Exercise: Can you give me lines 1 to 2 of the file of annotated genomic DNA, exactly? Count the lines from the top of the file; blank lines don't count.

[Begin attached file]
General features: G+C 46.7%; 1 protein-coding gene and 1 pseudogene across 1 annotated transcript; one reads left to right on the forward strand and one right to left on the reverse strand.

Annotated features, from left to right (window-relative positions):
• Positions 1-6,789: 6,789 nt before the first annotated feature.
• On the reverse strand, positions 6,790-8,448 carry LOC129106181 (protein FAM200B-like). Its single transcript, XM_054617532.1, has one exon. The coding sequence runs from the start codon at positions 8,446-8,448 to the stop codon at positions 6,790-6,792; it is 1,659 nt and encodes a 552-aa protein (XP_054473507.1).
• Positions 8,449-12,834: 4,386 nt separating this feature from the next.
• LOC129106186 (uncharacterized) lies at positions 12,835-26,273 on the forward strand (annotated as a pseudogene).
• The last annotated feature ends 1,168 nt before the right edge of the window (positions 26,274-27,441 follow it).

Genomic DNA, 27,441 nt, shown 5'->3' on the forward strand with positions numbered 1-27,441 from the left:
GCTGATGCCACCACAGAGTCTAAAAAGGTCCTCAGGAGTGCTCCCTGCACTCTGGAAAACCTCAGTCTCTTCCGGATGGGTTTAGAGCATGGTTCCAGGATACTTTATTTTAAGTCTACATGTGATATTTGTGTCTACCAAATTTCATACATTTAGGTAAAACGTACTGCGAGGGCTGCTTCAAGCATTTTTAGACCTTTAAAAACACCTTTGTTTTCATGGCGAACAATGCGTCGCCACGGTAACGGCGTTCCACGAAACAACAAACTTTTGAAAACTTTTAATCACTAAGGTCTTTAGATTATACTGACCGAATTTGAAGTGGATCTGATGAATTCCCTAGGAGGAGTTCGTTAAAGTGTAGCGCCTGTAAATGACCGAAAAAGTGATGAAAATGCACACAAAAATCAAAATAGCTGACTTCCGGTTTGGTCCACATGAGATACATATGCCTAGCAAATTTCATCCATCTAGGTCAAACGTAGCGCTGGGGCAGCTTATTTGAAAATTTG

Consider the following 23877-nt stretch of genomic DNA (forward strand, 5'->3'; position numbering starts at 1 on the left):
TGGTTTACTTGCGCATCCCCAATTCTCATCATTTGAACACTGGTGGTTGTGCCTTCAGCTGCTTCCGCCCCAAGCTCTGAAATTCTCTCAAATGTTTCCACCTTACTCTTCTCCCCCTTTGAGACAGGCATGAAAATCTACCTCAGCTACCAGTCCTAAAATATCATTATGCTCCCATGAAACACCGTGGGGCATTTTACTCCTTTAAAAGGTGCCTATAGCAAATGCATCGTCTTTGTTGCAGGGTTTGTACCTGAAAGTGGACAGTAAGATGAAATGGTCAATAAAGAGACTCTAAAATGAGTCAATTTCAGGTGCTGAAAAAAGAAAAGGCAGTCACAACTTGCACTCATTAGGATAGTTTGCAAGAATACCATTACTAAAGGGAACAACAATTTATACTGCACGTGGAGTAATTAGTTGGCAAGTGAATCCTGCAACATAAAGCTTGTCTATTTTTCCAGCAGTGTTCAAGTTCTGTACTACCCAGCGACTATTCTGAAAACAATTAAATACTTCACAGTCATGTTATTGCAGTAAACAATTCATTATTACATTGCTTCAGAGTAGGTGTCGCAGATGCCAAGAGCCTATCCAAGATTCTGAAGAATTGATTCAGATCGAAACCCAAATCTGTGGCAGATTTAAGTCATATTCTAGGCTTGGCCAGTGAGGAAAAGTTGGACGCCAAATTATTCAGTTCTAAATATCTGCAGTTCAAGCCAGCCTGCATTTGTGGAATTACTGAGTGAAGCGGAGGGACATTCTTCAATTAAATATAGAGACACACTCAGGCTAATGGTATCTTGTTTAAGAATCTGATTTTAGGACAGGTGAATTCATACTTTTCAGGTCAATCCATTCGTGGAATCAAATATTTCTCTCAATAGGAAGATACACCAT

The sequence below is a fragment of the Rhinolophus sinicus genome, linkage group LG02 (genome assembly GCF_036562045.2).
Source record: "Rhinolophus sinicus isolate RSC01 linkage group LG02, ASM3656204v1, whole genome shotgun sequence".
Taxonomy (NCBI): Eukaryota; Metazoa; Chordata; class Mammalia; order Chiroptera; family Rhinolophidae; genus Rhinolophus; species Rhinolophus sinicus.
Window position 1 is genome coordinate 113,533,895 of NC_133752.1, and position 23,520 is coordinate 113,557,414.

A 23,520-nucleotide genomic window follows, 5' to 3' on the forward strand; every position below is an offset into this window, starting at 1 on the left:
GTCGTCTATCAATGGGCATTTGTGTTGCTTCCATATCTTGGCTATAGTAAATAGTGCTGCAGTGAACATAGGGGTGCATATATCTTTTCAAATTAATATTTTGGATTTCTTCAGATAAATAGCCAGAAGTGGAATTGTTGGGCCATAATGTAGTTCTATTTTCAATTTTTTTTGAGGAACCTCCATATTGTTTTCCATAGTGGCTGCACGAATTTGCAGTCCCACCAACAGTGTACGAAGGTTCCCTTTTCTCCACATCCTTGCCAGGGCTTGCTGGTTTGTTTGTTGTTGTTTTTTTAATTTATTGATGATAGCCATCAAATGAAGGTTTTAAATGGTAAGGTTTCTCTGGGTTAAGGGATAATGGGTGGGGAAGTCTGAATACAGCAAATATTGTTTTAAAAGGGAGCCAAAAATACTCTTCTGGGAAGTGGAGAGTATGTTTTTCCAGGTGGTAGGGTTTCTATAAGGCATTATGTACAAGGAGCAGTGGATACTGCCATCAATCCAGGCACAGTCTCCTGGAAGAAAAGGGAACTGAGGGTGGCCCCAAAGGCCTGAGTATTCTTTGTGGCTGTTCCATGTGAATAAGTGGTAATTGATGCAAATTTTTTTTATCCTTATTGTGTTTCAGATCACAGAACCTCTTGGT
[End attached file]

General features: G+C 46.7%; 1 protein-coding gene and 1 pseudogene across 1 annotated transcript; one reads left to right on the forward strand and one right to left on the reverse strand.

Annotated features, from left to right (window-relative positions):